Have you ever tried building stone cairns? If you have children who love building towers they’re a fab activity to try – combining natural materials, loose parts, construction play and just a little added dash of wow-factor!
Three to Five: Playful Preschool is the new ebook from NurtureStore and friends which is packed with creative, hands-on learning ideas. It comes complete with ten super printables and covers art, math, literacy, science, play and more. Read on to download your copy.
Three to Five: Playful Preschool
This ebook is for you if:
– your child is around three-to-five years old, and you are looking for ideas that bring fun and creativity into their learning
– you want your child to explore a broad range subjects, with an emphasis on hands-on play
– you are at home, in a childcare setting, or in a school. The ideas in the ebook are adaptable, with lots of suggestions for ways to extend the learning, and to include slightly younger or older children. The ebook covers a broad range of the early years spectrum, making it excellent as a stand-alone ‘curriculum’, or as a complement to other activities you have planned.
Download all the resources for just $8.99
The ebook, along with all the additional resources, is available for only US$8.99, and you can download it here. Or, you can save money by buying this book as part of our premium bundle: see below for details.
The ebook includes contributions from some of my favourite preschool bloggers, including Deborah from Teach Preschool, Allison from No Time For Flash Cards, Kristina from Toddler Approved, Jackie from Happy Hooligans, along with a super group of other authors who all specialise in creative, playful education.
What you get in Three to Five: Playful Preschool
Yesterday I was out in the garden, paint brush in hand, at 8.30 in the morning. Seizing the cool part of the day I refreshed our garden chalk board with a new coat of paint. In our Victorian house we have what used to be an outhouse which we now use as a garden shed. It’s wooden door is perfect as our garden blackboard. The girls use it to draw, doodle and send messages to each other. But with some extra paint left in the I wondered what we could find to use it up and we decided to re-vamp a few of our wooden blocks to make some garden chalkboard puppets. [Read more…]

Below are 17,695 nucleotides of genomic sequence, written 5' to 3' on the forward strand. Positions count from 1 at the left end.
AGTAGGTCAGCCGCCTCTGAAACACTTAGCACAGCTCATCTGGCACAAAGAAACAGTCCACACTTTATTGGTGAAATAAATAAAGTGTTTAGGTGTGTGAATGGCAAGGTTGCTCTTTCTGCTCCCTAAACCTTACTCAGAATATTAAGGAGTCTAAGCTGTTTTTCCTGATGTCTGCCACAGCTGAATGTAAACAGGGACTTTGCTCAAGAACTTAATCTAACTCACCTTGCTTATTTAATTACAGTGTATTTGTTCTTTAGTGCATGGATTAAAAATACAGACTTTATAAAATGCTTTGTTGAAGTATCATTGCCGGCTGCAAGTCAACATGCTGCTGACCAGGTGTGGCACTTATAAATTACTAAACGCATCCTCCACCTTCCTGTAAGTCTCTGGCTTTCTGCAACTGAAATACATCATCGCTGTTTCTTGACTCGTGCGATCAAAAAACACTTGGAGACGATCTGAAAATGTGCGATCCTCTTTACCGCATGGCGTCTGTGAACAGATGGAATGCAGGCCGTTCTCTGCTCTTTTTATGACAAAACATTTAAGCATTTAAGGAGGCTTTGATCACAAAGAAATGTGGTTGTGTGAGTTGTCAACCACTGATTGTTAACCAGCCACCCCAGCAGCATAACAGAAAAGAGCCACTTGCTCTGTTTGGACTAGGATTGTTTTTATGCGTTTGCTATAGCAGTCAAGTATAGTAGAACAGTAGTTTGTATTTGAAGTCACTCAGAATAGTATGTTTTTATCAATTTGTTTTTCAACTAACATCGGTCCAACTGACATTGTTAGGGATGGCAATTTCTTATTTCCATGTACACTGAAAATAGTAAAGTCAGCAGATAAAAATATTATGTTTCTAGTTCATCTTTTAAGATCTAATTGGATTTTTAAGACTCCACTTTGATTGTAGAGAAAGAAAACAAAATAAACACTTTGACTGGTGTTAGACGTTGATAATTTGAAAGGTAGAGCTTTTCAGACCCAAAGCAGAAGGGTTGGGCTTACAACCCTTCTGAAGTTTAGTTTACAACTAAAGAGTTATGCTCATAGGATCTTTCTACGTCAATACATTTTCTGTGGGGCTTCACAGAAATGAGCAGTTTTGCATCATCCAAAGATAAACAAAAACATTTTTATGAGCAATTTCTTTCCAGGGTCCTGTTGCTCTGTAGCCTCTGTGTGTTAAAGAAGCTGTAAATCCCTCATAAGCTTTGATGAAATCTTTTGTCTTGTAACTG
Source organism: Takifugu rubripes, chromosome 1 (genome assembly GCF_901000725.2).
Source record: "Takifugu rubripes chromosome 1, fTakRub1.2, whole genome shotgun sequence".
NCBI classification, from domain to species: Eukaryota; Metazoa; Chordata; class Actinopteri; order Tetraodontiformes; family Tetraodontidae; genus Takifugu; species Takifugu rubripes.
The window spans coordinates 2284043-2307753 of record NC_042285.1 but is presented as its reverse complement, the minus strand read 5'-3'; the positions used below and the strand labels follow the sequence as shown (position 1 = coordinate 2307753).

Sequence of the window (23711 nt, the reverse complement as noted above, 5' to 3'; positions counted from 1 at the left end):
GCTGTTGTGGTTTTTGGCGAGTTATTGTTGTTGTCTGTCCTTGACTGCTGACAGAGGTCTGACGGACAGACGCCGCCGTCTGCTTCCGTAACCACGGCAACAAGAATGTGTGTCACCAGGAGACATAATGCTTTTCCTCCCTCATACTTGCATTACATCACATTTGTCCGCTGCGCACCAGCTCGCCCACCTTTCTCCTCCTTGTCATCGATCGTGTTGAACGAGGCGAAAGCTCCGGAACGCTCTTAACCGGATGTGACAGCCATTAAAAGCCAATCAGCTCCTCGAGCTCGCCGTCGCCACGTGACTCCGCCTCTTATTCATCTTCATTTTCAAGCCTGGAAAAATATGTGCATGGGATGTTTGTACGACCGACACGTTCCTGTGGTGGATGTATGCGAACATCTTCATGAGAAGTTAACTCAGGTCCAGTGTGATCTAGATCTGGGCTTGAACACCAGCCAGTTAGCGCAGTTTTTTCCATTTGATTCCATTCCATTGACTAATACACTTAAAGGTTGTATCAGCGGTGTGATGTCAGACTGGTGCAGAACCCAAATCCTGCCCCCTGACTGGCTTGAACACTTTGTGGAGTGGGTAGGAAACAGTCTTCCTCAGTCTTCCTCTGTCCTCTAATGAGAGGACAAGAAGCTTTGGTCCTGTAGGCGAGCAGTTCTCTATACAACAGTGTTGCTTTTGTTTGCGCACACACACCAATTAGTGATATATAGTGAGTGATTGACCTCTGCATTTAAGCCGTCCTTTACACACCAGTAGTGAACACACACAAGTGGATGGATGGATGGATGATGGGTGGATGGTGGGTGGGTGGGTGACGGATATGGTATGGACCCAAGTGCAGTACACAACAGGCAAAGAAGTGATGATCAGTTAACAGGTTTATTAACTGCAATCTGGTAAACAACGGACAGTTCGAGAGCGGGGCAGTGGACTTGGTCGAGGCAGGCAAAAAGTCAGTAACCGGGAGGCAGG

I’ve written before about taking a child’s passion and using it as a way to explore different areas of play and learning. Here’s an idea for mixing in some maths – which we’re doing through the medium of Lego, but you can adapt it to suit whatever your child is interested in, be it cars, dinosaurs or shells.
Measuring with Lego
- Select your experiment: what would you like to measure? The size of everyone’s feet? The height of your sunflowers? The length of your dinosaurs?
- Make an estimate: how many Lego blocks would it take to measure your foot? Mummy’s foot? Daddy’s foot? Let your child record their guesses on their clipboard. A group of children can interview each other and record everyone’s estimates to see who comes closest.
- Get measuring: counting out in Lego bricks is great for fine motor skills, numbers and for having a visual representation children can see and compare. Make a tower as long as each child’s foot (or whatever you are measuring) – you could add a sticker so you know which tower belongs to each person. Then you can order the towers in ascending or descending order, and even transfer this to a bar chart graph if you want to.
- Compare your results: compare your lego towers with your estimates and see how well you did.
- Let your explorers loose: hand over the Lego and see what else they can measure.